Self Extracting Archive Creator (iexpress.exe) Anyone used it?

Posted on 2006-05-28
Last Modified: 2013-12-03
Hi experts.
I discovered the above very useful standalone program file in C:\Windows\System32.  It is capable of creating self-extracting .exe files (although no choice of compression ratios), and optionally offers much the same options as WinRAR in that it can run a command after unpacking, and also adds functionality of a post-run install process.

The best part is the ability to create .CAB files, but again doesn't offer any other choices unlike the console-mode "Cabinet Maker" SDK tools Cabarc.exe and Makecab.exe.

In addition, it allows you to load and save a directive file (*.SED).

I'm puzzled about why it exists as a standalone program file though.  I know it was installed by Windows XP Pro on my system, because I see it in the i386 directory of the CD (iexpress.ex_), but there are no associated help files (*.hlp or *.chm), and no references to it that I can see in the other Windows Help files.

Has anyone else used this utility program?
Do you know if is it called and used by any of the other management or maintenance programs?
Has anyone tested to see if it compresses cab files that are fully compatible with those on Windows installation CD's?
Is it just a GUI front-end for a command-line driven program like MAKECAB or CABARC.EXE?

I've had some failures in the past using those command-line programs, where the new archive was reported as incompatible or non-standard (or something similar), hence my curiosity.

Question by:BillDL
    LVL 6

    Accepted Solution

    LVL 69

    Assisted Solution

    Nope, but since I already use winrar. I did know that xp has unzipping tech built in.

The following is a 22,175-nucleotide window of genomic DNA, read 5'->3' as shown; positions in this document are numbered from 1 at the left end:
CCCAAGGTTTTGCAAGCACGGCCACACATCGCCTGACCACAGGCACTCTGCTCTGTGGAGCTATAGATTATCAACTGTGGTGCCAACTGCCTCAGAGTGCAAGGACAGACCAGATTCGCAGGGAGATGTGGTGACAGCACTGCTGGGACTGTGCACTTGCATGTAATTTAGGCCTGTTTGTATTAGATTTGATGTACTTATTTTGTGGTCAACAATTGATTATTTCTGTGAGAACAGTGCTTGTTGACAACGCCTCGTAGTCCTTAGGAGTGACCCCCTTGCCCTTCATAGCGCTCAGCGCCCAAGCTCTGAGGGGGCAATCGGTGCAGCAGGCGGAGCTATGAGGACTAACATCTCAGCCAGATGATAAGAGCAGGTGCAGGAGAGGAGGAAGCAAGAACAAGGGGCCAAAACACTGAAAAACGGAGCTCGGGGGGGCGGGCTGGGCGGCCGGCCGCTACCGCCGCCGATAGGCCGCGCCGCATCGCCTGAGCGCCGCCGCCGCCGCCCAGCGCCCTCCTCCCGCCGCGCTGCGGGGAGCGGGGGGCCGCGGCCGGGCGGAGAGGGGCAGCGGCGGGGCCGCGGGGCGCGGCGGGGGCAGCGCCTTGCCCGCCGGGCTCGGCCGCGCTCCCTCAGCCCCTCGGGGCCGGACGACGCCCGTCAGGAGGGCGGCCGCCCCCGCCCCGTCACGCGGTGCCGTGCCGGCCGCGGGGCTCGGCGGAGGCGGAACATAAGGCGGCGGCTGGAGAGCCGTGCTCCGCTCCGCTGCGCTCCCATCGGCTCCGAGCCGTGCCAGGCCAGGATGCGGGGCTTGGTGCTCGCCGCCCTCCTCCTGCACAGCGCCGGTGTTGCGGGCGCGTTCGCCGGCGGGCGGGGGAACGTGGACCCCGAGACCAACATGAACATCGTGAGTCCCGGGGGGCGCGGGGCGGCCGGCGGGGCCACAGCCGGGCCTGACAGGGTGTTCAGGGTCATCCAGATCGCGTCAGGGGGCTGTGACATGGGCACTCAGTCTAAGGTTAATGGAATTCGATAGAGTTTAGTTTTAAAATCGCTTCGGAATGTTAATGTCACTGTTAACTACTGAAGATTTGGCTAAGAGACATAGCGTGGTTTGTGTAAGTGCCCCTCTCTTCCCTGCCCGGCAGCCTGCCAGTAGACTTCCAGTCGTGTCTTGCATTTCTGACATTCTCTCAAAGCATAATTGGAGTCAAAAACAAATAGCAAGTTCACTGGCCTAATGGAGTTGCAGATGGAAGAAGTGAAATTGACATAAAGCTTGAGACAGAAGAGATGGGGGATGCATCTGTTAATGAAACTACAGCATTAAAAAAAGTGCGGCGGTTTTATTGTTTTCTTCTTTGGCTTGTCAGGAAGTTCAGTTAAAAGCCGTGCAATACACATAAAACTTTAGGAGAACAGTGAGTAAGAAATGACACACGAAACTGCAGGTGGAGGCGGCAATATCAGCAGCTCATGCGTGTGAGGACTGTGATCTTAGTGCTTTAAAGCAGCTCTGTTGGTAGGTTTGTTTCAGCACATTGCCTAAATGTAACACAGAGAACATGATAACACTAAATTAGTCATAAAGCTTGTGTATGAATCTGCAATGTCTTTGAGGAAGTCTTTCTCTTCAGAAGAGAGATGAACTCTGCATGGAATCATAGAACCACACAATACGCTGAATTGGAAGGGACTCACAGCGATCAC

There has been some buzz on this occasionally, I guess just the most serious programmers want to mess with these.

    WinTasks Process Library
    In the recesses of your computer, 20-30 invisible processes run silently in the background

    The Windows XP Layout
    Key Windows XP Executables
    The range and number of files included in the Windows XP folder structure are enormous. Most of these files are drivers, DLLs, or some type of configuration storage. Driver, configuration, and DLL files sustain the operating environment. However, most of the executable (.exe) files and the MS-DOS utilities (.com) are quite useful. You can launch them from the Start menu or other standard GUI launch site (when applicable), or you can launch them from Windows Explorer, My Computer, or a command prompt or through the Run command from the Start menu. The following sections list the files you can launch manually and briefly describe each utility or application.

    Main Windows Root Folder
    The following executables reside in the main Windows root folder:

    EPLORER.EXE (Windows XP Explorer). Used to interact with the file systems hosted by Windows XP. It is also the program responsible for creating the Start button and associated objects. If you ever lose the desktop, the Start button, and the taskbar, you can usually restore them by pressing Ctrl+Alt+Delete, selecting Task Manager from the pop-up menu, and starting Explorer back up with the Run command, accessed by choosing File, New Task (Run) from the menu.

    HH.EXE (HTML help). Opens an HTML-based Help window.

    NOTEPAD.EXE (Notepad). Used to edit text files.

    REGEDIT.EXE (Registry Editor). A 16-bit Registry-editing tool that you can use to search the entire Registry at once.

    TASKMAN.EXE (Task Manager). Used to view active applications and processes and view CPU and memory performance.

    TWUNK_16.EXE (Thunking Server). Allows 16-bit DOS applications to make 32-bit calls.

    TWUNK_32.EXE (Thunking Server). Allows 32-bit DOS applications to make 16-bit calls.

    WINHELP.EXE (Windows Help). A 16-bit Windows Help reader.

    WINHLP32.EXE (Windows Help). A 32-bit Windows Help reader.

    The following list of executables resides in the Windows\System32 folder:

    ACCWIZ.EXE (Accessibility Wizard). Used to configure the different accessibility options of your system.

    Heaps More please read on>>
    LVL 38

    Author Comment

    Thank you guys.
    Dark_King, those are three excellent linked pages.  All of them are most helpful and directly relevant.
    Merete, the 5 "sample" pages from the book "Microsoft Windows XP Power Pack" by Stu Sjouwerman are packed full of just the type of information that I find the most useful and like to have available as a reference.
    LVL 38

    Author Comment

    LVL 69

    Expert Comment

    cool. :D

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